Islamophobia event addresses discrimination


The Muslim Student Association (MSA) held a talk about Islamophobia to discuss the genuine nature of the Islamic religion and dismiss its stereotypes due to radical groups.

The event was held on Wednesday, Feb. 17 in James Hall, and featured a question and answer session with Imam John Starling and Imam Sami Faheem. An imam is an Islamic leader, most commonly a leader of a place of worship such as a mosque or Muslim community. Both speakers were contacted by the MSA to speak about the religion of Islam while Dr. Kenzo Sung, a professor in the education department, moderated the session.

Faheem is the Director of the Quba School and Islamic Center in Camden, and Starling is the Director of the Gracious Center of Learning and Enrichment Activities (GCLEA) for the Muslim community of Southern New Jersey, located in Cherry Hill.

Islamophobia is defined as a dislike or prejudice against Islam and its followers, which can lead to discrimination. In keeping with the title, one topic discussed included how terrorist organizations such as ISIS and al-Qaeda have left people uncertain and fearful when it comes to Islam.

“There are many reasons we are experiencing this heightened, or irrational, fear of Muslims,” Starling said. “And one of those is that it’s an election year. These are the types of things that boost their numbers in the polls.”

Starling mentioned that campaigns tend to run off of emotion, rather than full-fledged fact; it’s easier to just blame a scapegoat than to look at a problem from all sides.

Another issue addressed was over-generalizing about Muslims. They make up roughly 23 percent of the world’s population, totaling 1.6 billion individuals, according to the Pew Research Center. Of that number, only a small portion are members of radical organizations, making it dangerous to assume that everyone who is Muslim is associated with violence.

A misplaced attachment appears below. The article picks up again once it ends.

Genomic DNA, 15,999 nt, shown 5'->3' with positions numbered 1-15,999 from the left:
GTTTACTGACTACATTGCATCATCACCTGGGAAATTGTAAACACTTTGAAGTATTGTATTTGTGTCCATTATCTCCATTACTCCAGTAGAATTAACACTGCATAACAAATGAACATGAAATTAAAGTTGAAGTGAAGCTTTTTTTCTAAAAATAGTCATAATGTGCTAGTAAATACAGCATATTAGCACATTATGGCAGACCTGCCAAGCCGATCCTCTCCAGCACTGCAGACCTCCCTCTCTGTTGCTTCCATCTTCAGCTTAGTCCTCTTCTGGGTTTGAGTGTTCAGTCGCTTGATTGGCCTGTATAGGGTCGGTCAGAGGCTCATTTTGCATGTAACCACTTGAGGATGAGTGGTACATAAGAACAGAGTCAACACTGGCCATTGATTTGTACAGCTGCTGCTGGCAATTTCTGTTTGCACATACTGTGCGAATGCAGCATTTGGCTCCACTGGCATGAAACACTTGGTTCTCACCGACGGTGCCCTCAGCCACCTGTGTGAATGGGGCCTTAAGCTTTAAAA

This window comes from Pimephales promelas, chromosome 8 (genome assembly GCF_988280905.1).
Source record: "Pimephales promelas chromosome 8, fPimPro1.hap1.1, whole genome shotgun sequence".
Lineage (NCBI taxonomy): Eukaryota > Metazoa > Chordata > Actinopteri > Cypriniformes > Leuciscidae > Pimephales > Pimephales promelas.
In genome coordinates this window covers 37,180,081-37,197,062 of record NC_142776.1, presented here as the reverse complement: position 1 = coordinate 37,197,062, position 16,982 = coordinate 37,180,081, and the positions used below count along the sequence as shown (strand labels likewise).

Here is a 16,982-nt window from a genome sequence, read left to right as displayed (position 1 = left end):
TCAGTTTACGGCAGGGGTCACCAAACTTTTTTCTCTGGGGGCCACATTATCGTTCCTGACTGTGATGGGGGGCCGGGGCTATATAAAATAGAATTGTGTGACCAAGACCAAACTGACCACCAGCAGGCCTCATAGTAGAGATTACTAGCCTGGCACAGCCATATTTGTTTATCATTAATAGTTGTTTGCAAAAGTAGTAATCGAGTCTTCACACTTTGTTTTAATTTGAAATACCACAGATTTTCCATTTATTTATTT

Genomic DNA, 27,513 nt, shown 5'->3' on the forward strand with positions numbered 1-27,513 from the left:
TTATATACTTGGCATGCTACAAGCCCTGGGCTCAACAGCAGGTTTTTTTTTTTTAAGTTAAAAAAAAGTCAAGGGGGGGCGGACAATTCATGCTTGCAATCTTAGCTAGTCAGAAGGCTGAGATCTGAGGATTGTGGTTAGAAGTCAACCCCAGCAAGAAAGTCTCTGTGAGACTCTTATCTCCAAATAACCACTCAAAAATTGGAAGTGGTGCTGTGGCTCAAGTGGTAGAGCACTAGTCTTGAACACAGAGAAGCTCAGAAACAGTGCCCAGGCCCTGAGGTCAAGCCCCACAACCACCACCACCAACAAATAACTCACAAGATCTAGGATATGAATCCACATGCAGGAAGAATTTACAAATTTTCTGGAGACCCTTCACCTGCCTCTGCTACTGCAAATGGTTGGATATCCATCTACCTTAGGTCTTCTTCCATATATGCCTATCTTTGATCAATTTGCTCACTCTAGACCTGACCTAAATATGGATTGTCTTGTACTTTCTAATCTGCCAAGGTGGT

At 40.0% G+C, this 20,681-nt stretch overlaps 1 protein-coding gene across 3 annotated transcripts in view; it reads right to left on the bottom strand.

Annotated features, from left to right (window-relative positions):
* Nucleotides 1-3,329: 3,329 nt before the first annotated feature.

The discussion session is MSA’s main event of the year and took nearly two months to plan. About 40 people attended, making it possible for the club to hit its goal of reaching maximum room capacity for the evening.

“Even though we didn’t have a crowd of a hundred people or anything like that, we did reach enough that I think they will be able to carry our message on to other people,” Senator of MSA Naveen Khan said. “Most people believe that ISIS is a representation of Islam because they don’t know what Islam is really like. This [event] is a chance to get them that knowledge.”

Some students, however, thought more could have been discussed at the event.

“I wanted to ask more serious questions about Islamophobia,” junior business administration major Eric Barbera said. “Too many people believe the harsh depiction of Muslims in the media. It just didn’t really seem like they were touching on that as much as I had hoped.”

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  1. “I wanted to ask more serious questions about Islamophobia,” junior business administration major Eric Barbera said.”

    Well, why didn’t you? As far as the harsh depiction of Muslims in the media, then I think that Muslims should not be made to feel responsible for media manipulation and propaganda. We did mention that part of that being offset is by people like Mr. Barbera being bold enough to engage actual Muslims to learn what Islam is, as opposed to getting it from the Manipulative Exploitation Device Inciting Aggression.

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